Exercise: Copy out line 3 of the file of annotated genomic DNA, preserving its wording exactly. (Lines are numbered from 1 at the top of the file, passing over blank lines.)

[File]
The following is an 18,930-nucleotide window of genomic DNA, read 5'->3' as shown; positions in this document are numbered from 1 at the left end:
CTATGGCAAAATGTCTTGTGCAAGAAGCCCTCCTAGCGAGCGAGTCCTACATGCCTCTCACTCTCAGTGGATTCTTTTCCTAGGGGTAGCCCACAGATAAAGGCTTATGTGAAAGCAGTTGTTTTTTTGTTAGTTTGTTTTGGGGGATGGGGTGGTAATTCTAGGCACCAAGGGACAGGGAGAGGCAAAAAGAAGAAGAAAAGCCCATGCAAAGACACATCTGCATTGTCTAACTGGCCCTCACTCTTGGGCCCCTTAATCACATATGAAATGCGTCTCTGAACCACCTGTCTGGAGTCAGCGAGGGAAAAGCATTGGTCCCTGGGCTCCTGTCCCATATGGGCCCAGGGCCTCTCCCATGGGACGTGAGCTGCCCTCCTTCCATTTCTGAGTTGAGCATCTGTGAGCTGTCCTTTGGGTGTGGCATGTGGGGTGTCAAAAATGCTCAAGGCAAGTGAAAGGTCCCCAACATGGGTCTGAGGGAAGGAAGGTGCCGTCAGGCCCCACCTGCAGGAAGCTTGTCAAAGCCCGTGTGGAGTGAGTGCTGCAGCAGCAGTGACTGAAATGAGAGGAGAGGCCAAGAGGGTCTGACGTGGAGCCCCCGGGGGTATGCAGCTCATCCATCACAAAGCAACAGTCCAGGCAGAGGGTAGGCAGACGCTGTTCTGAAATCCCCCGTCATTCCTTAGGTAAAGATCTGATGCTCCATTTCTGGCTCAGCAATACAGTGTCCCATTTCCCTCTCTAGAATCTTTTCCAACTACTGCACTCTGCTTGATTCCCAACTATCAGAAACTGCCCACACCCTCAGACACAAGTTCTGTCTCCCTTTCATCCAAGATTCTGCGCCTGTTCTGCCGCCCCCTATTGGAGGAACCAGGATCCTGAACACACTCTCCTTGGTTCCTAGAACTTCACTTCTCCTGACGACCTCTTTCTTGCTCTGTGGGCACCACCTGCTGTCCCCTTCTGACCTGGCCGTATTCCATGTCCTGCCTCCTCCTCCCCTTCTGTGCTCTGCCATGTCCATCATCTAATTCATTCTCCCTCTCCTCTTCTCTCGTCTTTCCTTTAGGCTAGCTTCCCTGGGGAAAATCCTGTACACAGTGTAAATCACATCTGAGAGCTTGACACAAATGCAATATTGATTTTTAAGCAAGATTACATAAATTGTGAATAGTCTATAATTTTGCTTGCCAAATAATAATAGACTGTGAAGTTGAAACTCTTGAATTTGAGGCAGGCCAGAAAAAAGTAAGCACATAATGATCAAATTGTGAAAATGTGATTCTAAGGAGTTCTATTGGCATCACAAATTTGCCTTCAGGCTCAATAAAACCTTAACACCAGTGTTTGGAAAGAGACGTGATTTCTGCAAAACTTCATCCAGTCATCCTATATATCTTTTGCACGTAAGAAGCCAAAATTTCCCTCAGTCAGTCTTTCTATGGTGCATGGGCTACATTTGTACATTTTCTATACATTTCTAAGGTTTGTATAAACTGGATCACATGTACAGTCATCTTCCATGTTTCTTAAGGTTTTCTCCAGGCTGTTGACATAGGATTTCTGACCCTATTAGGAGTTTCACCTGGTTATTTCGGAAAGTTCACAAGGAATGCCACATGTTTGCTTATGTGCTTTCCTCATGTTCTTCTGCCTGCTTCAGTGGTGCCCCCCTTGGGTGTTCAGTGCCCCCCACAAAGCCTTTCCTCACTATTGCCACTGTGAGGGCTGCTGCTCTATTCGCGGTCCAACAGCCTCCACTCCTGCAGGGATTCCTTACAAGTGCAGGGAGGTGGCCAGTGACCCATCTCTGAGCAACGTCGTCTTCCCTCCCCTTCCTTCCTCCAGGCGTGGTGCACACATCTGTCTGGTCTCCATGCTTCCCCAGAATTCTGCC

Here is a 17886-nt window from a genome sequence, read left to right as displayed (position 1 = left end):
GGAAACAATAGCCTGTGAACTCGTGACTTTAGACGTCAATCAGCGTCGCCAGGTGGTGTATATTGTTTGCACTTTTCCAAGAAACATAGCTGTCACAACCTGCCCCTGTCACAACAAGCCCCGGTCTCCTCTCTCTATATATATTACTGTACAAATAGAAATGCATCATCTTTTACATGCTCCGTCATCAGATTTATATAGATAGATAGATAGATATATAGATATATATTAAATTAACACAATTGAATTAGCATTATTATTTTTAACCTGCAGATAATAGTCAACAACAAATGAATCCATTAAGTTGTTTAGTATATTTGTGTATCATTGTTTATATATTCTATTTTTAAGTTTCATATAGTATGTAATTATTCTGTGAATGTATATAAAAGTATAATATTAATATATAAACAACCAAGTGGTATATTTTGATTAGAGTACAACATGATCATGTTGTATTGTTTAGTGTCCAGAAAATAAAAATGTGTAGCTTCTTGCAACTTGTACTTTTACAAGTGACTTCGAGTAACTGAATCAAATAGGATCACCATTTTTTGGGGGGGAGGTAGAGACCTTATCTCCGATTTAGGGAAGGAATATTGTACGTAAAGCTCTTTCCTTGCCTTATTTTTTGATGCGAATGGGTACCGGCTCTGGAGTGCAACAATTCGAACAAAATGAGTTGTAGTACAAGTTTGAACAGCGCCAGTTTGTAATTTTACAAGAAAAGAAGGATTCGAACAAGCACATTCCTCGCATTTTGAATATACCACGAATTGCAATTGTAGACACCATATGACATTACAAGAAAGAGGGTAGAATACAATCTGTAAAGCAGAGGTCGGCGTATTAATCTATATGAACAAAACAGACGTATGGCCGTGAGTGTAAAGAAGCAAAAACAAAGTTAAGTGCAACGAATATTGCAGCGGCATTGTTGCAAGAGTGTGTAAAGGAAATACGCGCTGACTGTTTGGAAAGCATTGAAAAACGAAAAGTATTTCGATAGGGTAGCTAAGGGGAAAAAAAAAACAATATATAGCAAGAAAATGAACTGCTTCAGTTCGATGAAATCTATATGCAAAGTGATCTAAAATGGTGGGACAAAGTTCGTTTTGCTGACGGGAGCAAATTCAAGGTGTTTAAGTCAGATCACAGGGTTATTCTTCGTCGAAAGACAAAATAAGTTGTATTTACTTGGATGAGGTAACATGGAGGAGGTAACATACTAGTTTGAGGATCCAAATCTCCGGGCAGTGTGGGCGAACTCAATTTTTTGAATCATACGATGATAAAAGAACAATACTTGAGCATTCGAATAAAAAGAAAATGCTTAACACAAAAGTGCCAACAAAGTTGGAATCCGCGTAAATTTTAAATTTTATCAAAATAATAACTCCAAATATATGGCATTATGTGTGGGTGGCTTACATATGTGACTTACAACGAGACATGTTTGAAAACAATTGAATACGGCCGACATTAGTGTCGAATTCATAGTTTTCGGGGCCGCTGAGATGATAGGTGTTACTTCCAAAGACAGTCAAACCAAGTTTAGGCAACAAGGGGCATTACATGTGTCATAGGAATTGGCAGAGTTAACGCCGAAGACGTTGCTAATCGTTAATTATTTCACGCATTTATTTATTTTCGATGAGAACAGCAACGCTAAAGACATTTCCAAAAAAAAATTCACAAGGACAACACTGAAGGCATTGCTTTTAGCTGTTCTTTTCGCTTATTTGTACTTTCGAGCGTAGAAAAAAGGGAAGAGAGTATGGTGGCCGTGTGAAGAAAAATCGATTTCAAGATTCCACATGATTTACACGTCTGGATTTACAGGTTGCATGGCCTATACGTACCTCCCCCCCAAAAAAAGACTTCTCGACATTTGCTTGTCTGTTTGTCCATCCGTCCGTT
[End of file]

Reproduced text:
Here is a 17886-nt window from a genome sequence, read left to right as displayed (position 1 = left end):